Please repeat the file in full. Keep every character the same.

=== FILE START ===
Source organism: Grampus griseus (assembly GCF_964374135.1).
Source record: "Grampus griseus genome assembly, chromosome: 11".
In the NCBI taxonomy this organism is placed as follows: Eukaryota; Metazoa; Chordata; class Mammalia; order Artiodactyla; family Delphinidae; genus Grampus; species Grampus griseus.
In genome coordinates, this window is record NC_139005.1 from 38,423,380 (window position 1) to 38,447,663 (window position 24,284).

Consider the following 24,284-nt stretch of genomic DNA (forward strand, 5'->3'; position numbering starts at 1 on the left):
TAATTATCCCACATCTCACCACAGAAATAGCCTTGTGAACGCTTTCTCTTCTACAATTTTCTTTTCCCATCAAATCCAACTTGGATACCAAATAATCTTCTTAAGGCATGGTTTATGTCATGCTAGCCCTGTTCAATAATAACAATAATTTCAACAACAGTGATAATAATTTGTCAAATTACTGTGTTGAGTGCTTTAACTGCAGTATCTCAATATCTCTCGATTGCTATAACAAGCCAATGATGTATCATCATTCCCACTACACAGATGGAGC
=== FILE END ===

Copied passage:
Source organism: Grampus griseus (assembly GCF_964374135.1).
Source record: "Grampus griseus genome assembly, chromosome: 11".
In the NCBI taxonomy this organism is placed as follows: Eukaryota; Metazoa; Chordata; class Mammalia; order Artiodactyla; family Delphinidae; genus Grampus; species Grampus griseus.
In genome coordinates, this window is record NC_139005.1 from 38,423,380 (window position 1) to 38,447,663 (window position 24,284).

Consider the following 24,284-nt stretch of genomic DNA (forward strand, 5'->3'; position numbering starts at 1 on the left):
TAATTATCCCACATCTCACCACAGAAATAGCCTTGTGAACGCTTTCTCTTCTACAATTTTCTTTTCCCATCAAATCCAACTTGGATACCAAATAATCTTCTTAAGGCATGGTTTATGTCATGCTAGCCCTGTTCAATAATAACAATAATTTCAACAACAGTGATAATAATTTGTCAAATTACTGTGTTGAGTGCTTTAACTGCAGTATCTCAATATCTCTCGATTGCTATAACAAGCCAATGATGTATCATCATTCCCACTACACAGATGGAGC